1. Emmet Gowin and Sergio Larrain (Aperture)
A double-whammy of perfectly produced career retrospectives of two great and underappreciated artists. Beautifully understated design, great printing and solid scholarship make both books must-haves for any serious photo library.
2. Paris in My Time, Mark Steinmetz (Nazraeli)
After I proclaimed last year that “pretty much any book by Steinmetz is guaranteed a spot on my top 10 list”, I was concerned when I heard the title of his new book. Who needs more classic photographs of Paris? But Steinmetz is just too good a photographer to let this stand in the way. Every single picture negates my preconceptions.
3. Black Country Women, Martin Parr (Multistory)
Nosey Parr-ker hits it out of the park with this hysterically funny yet humane look at working-class women in the English West Midlands. While the magazine format initially seemed like a joke, it actually prompted me to look at an otherwise invisible population and consider my own cultural bias.
4. Field Trip, Martin Kollar (MACK)
“A photograph is a secret about a secret,” Diane Arbus said. “The more it tells you the less you know.” Every image in this Slovakian photographer’s depiction of Israel is a photograph of unintelligible secrets.
5. Hotel Oracle, Jason Fulford (The Soon Institute)
It is incredibly difficult to mix photographs with words without one sapping the life out of the other. Like the best poets, Jason Fulford uses language not to explain, but to expand the mystery of his images. For another successful look at photographs being combined with text, be sure to check out the way Fulford’s images are used in his wife Tamara Shopsin’s 2013 memoir, Mumbai New York Scranton (Scribner).
6. Rasen Kaigan, Lieko Shiga (Akaaka)
The danger of surrealism is that it can easily lead to self-indulgence and repetition. To avoid this trap, Lieko Shiga moved to the Japanese coastal town of Kitakama and became its official photographer. The result is a dreamlike community album.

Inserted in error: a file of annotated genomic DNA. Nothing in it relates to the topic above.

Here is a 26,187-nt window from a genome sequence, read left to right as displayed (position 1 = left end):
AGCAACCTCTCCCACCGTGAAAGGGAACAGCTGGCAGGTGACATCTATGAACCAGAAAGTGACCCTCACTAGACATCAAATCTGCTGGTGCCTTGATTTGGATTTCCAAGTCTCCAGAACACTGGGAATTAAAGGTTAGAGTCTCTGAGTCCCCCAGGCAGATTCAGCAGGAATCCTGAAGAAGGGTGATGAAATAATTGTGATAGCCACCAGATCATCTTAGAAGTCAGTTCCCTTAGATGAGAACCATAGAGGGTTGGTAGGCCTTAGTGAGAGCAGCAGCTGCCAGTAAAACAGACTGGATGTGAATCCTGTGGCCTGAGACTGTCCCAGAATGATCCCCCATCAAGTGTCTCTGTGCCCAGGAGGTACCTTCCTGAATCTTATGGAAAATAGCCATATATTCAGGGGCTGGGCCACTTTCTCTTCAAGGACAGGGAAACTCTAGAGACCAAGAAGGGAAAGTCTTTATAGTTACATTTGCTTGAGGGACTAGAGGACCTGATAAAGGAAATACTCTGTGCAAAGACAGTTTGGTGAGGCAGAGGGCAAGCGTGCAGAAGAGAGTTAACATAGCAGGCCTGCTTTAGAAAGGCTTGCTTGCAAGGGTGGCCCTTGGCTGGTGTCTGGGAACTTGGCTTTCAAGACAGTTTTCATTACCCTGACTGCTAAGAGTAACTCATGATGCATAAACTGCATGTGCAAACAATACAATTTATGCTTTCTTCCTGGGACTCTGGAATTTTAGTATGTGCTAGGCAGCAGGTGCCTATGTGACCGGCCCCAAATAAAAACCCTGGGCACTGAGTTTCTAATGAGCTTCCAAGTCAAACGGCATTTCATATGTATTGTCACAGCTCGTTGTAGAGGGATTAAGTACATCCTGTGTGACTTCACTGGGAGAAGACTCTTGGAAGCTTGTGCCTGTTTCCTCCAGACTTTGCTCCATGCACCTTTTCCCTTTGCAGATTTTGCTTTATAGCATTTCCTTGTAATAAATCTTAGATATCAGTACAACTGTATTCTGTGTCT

7. A Period of Juvenile Prosperity, Mike Brodie (Twin Palms)
I really wanted to dislike this book, but I was completely won over by the pictures, design and even Brodie’s essay. “I don’t want to be famous,” he writes, “but I hope this book is remembered for ever.” I have a feeling it will be.
8. Ametsuchi, Rinko Kawauchi (Aperture)
Nothing gives me more inspiration than seeing a great artist successfully shift gears. Rinko Kawauchi made her reputation by making photographs that look as if they were seen through the near-focused eyes of a newborn. With Ametsuchi, Kawauchi steps back, way back, and slows down. The book is a quiet and mature revelation.
9. Dalson Anatomy, Lorenzo Vitturi (Jibilana & SPBH Editions)
No book lives up to the DIY spirit of the publisher’s name – Self Publish Be Happy – than this joyous book of photographs and sculptures made by an Italian artist at a colourful outdoor market in London.
10. The Canaries, Thilde Jensen (LENA Prublications)
Books about medical issues have their place, but I never expected one to show up on my year-end list. Thilde Jensen’s investigation of people suffering from Environmental Illness manages to transcend the boundaries of the subject to become a haunting portrayal of the bubbles we create to protect ourselves from the world at large. My favourite self-published book of the year.